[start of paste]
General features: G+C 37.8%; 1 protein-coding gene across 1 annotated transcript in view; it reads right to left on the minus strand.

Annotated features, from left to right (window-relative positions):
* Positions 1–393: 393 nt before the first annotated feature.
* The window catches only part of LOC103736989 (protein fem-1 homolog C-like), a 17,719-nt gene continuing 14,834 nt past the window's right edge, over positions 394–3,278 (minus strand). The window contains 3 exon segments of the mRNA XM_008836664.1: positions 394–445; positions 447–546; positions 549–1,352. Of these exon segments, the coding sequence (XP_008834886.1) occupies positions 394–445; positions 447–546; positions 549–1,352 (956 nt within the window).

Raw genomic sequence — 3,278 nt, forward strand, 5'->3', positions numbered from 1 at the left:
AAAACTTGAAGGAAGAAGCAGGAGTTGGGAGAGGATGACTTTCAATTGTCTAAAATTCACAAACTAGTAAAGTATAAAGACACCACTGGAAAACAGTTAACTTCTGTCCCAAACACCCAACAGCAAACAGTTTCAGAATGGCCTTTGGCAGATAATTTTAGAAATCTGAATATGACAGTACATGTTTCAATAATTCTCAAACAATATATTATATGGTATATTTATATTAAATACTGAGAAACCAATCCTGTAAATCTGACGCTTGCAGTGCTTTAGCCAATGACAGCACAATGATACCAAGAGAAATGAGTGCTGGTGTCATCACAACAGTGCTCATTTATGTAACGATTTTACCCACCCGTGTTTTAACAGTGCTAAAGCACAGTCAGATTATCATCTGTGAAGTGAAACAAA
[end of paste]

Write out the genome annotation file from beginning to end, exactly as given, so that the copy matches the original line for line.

General features: G+C 37.8%; 1 protein-coding gene across 1 annotated transcript in view; it reads right to left on the minus strand.

Annotated features, from left to right (window-relative positions):
* Positions 1–393: 393 nt before the first annotated feature.
* The window catches only part of LOC103736989 (protein fem-1 homolog C-like), a 17,719-nt gene continuing 14,834 nt past the window's right edge, over positions 394–3,278 (minus strand). The window contains 3 exon segments of the mRNA XM_008836664.1: positions 394–445; positions 447–546; positions 549–1,352. Of these exon segments, the coding sequence (XP_008834886.1) occupies positions 394–445; positions 447–546; positions 549–1,352 (956 nt within the window).

Raw genomic sequence — 3,278 nt, forward strand, 5'->3', positions numbered from 1 at the left:
AAAACTTGAAGGAAGAAGCAGGAGTTGGGAGAGGATGACTTTCAATTGTCTAAAATTCACAAACTAGTAAAGTATAAAGACACCACTGGAAAACAGTTAACTTCTGTCCCAAACACCCAACAGCAAACAGTTTCAGAATGGCCTTTGGCAGATAATTTTAGAAATCTGAATATGACAGTACATGTTTCAATAATTCTCAAACAATATATTATATGGTATATTTATATTAAATACTGAGAAACCAATCCTGTAAATCTGACGCTTGCAGTGCTTTAGCCAATGACAGCACAATGATACCAAGAGAAATGAGTGCTGGTGTCATCACAACAGTGCTCATTTATGTAACGATTTTACCCACCCGTGTTTTAACAGTGCTAAAGCACAGTCAGATTATCATCTGTGAAGTGAAACAAA